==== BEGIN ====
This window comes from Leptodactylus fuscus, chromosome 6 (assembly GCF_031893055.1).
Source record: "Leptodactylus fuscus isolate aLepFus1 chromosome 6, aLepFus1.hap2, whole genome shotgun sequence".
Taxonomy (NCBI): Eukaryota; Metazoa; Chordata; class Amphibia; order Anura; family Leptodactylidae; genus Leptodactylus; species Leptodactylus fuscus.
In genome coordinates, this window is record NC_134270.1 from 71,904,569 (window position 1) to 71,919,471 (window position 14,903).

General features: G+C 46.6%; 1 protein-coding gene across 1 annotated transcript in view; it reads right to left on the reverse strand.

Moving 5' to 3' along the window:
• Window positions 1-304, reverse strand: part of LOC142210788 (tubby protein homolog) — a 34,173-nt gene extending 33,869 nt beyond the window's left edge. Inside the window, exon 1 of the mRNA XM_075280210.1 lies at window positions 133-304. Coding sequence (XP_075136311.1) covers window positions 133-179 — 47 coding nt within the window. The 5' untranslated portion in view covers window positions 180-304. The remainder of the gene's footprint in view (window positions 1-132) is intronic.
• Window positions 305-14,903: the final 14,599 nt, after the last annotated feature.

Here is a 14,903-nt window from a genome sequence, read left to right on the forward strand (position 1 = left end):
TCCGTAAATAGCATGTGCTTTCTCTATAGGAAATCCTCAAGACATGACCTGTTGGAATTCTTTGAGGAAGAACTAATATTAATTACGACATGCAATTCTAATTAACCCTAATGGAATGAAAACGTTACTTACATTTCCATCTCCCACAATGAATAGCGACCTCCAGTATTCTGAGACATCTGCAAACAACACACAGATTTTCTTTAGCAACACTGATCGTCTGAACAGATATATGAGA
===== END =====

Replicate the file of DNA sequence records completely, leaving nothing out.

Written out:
This window comes from Leptodactylus fuscus, chromosome 6 (assembly GCF_031893055.1).
Source record: "Leptodactylus fuscus isolate aLepFus1 chromosome 6, aLepFus1.hap2, whole genome shotgun sequence".
Taxonomy (NCBI): Eukaryota; Metazoa; Chordata; class Amphibia; order Anura; family Leptodactylidae; genus Leptodactylus; species Leptodactylus fuscus.
In genome coordinates, this window is record NC_134270.1 from 71,904,569 (window position 1) to 71,919,471 (window position 14,903).

General features: G+C 46.6%; 1 protein-coding gene across 1 annotated transcript in view; it reads right to left on the reverse strand.

Moving 5' to 3' along the window:
• Window positions 1-304, reverse strand: part of LOC142210788 (tubby protein homolog) — a 34,173-nt gene extending 33,869 nt beyond the window's left edge. Inside the window, exon 1 of the mRNA XM_075280210.1 lies at window positions 133-304. Coding sequence (XP_075136311.1) covers window positions 133-179 — 47 coding nt within the window. The 5' untranslated portion in view covers window positions 180-304. The remainder of the gene's footprint in view (window positions 1-132) is intronic.
• Window positions 305-14,903: the final 14,599 nt, after the last annotated feature.

Here is a 14,903-nt window from a genome sequence, read left to right on the forward strand (position 1 = left end):
TCCGTAAATAGCATGTGCTTTCTCTATAGGAAATCCTCAAGACATGACCTGTTGGAATTCTTTGAGGAAGAACTAATATTAATTACGACATGCAATTCTAATTAACCCTAATGGAATGAAAACGTTACTTACATTTCCATCTCCCACAATGAATAGCGACCTCCAGTATTCTGAGACATCTGCAAACAACACACAGATTTTCTTTAGCAACACTGATCGTCTGAACAGATATATGAGA